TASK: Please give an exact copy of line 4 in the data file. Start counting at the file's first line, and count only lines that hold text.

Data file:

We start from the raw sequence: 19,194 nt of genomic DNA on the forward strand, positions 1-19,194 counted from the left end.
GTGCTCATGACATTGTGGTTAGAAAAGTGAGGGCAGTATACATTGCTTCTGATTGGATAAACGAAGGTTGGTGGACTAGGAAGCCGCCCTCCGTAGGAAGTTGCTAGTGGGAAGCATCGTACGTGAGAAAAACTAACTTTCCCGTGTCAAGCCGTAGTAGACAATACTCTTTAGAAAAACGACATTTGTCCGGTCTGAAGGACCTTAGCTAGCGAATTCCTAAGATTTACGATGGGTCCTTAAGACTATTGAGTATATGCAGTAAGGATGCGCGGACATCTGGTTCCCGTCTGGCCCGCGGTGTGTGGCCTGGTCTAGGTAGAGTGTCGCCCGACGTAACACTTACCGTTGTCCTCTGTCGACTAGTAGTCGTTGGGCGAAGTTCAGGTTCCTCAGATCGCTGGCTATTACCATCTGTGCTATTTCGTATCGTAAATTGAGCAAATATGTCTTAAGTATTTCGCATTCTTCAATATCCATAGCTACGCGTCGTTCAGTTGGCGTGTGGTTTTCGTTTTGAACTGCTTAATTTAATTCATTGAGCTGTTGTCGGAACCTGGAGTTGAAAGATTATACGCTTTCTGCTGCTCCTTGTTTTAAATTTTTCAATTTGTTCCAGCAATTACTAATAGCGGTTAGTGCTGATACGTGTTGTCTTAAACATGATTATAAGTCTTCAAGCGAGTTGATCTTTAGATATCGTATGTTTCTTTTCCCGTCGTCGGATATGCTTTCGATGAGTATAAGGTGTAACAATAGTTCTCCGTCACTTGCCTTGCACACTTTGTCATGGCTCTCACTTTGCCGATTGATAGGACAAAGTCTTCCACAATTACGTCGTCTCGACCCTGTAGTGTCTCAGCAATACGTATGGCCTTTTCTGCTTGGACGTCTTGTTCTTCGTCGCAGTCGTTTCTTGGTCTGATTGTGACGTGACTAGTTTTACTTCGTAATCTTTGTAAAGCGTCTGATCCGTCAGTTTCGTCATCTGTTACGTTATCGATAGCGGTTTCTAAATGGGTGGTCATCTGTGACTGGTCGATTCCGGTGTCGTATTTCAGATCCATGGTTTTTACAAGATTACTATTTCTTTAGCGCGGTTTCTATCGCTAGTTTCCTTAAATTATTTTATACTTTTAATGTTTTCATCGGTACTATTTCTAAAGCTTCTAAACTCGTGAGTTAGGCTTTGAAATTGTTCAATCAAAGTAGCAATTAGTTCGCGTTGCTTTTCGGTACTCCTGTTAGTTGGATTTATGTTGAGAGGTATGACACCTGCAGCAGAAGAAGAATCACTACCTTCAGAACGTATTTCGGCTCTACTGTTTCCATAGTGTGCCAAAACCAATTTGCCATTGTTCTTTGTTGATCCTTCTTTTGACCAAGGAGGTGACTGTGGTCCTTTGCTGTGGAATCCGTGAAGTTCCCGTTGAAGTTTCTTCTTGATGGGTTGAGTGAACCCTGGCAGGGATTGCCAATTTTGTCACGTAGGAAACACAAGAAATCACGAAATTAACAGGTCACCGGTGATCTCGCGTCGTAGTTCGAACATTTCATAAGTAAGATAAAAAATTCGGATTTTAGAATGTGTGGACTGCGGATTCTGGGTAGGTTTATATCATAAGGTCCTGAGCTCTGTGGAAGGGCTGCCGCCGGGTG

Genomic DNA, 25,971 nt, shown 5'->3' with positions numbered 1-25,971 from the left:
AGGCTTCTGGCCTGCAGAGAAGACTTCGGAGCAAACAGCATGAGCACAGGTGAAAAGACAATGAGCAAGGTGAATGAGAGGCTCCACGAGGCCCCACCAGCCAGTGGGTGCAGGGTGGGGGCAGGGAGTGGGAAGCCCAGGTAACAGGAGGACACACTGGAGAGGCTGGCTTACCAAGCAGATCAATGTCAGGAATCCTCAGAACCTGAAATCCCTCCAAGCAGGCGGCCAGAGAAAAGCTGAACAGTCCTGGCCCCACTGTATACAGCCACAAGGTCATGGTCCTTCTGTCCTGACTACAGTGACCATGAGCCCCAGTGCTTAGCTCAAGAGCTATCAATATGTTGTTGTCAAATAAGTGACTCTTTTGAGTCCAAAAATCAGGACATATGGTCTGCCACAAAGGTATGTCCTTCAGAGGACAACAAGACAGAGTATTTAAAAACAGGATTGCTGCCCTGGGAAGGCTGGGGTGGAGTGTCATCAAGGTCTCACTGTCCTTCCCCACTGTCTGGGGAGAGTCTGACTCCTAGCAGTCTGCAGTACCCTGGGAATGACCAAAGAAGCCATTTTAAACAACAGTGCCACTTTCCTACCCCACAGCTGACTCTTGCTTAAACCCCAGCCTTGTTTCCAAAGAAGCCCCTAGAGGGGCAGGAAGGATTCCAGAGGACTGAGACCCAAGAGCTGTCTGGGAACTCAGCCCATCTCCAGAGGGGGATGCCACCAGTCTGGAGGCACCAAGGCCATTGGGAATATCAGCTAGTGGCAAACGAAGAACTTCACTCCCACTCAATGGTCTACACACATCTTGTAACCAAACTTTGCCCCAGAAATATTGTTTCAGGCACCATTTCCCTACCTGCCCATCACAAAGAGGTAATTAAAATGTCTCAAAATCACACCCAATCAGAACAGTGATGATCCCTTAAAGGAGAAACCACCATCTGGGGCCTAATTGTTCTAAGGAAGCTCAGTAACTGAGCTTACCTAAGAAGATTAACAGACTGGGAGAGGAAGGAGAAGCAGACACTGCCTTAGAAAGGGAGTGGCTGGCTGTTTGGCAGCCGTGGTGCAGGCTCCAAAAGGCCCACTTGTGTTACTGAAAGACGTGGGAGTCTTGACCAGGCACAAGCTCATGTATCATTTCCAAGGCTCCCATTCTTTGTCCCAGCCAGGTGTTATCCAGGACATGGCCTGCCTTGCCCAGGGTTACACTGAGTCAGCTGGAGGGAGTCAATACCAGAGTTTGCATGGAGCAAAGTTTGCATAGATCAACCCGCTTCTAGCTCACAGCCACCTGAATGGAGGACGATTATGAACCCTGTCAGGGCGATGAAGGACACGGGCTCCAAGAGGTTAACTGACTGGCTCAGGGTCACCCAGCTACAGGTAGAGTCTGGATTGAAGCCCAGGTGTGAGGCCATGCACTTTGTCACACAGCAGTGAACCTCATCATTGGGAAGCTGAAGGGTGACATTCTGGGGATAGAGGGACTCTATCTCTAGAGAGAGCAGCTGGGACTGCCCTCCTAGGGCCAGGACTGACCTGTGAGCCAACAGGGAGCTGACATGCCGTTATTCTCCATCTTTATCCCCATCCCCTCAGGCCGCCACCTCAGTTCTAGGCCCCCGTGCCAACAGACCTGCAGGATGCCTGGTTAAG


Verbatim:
AGGCTTCTGGCCTGCAGAGAAGACTTCGGAGCAAACAGCATGAGCACAGGTGAAAAGACAATGAGCAAGGTGAATGAGAGGCTCCACGAGGCCCCACCAGCCAGTGGGTGCAGGGTGGGGGCAGGGAGTGGGAAGCCCAGGTAACAGGAGGACACACTGGAGAGGCTGGCTTACCAAGCAGATCAATGTCAGGAATCCTCAGAACCTGAAATCCCTCCAAGCAGGCGGCCAGAGAAAAGCTGAACAGTCCTGGCCCCACTGTATACAGCCACAAGGTCATGGTCCTTCTGTCCTGACTACAGTGACCATGAGCCCCAGTGCTTAGCTCAAGAGCTATCAATATGTTGTTGTCAAATAAGTGACTCTTTTGAGTCCAAAAATCAGGACATATGGTCTGCCACAAAGGTATGTCCTTCAGAGGACAACAAGACAGAGTATTTAAAAACAGGATTGCTGCCCTGGGAAGGCTGGGGTGGAGTGTCATCAAGGTCTCACTGTCCTTCCCCACTGTCTGGGGAGAGTCTGACTCCTAGCAGTCTGCAGTACCCTGGGAATGACCAAAGAAGCCATTTTAAACAACAGTGCCACTTTCCTACCCCACAGCTGACTCTTGCTTAAACCCCAGCCTTGTTTCCAAAGAAGCCCCTAGAGGGGCAGGAAGGATTCCAGAGGACTGAGACCCAAGAGCTGTCTGGGAACTCAGCCCATCTCCAGAGGGGGATGCCACCAGTCTGGAGGCACCAAGGCCATTGGGAATATCAGCTAGTGGCAAACGAAGAACTTCACTCCCACTCAATGGTCTACACACATCTTGTAACCAAACTTTGCCCCAGAAATATTGTTTCAGGCACCATTTCCCTACCTGCCCATCACAAAGAGGTAATTAAAATGTCTCAAAATCACACCCAATCAGAACAGTGATGATCCCTTAAAGGAGAAACCACCATCTGGGGCCTAATTGTTCTAAGGAAGCTCAGTAACTGAGCTTACCTAAGAAGATTAACAGACTGGGAGAGGAAGGAGAAGCAGACACTGCCTTAGAAAGGGAGTGGCTGGCTGTTTGGCAGCCGTGGTGCAGGCTCCAAAAGGCCCACTTGTGTTACTGAAAGACGTGGGAGTCTTGACCAGGCACAAGCTCATGTATCATTTCCAAGGCTCCCATTCTTTGTCCCAGCCAGGTGTTATCCAGGACATGGCCTGCCTTGCCCAGGGTTACACTGAGTCAGCTGGAGGGAGTCAATACCAGAGTTTGCATGGAGCAAAGTTTGCATAGATCAACCCGCTTCTAGCTCACAGCCACCTGAATGGAGGACGATTATGAACCCTGTCAGGGCGATGAAGGACACGGGCTCCAAGAGGTTAACTGACTGGCTCAGGGTCACCCAGCTACAGGTAGAGTCTGGATTGAAGCCCAGGTGTGAGGCCATGCACTTTGTCACACAGCAGTGAACCTCATCATTGGGAAGCTGAAGGGTGACATTCTGGGGATAGAGGGACTCTATCTCTAGAGAGAGCAGCTGGGACTGCCCTCCTAGGGCCAGGACTGACCTGTGAGCCAACAGGGAGCTGACATGCCGTTATTCTCCATCTTTATCCCCATCCCCTCAGGCCGCCACCTCAGTTCTAGGCCCCCGTGCCAACAGACCTGCAGGATGCCTGGTTAAG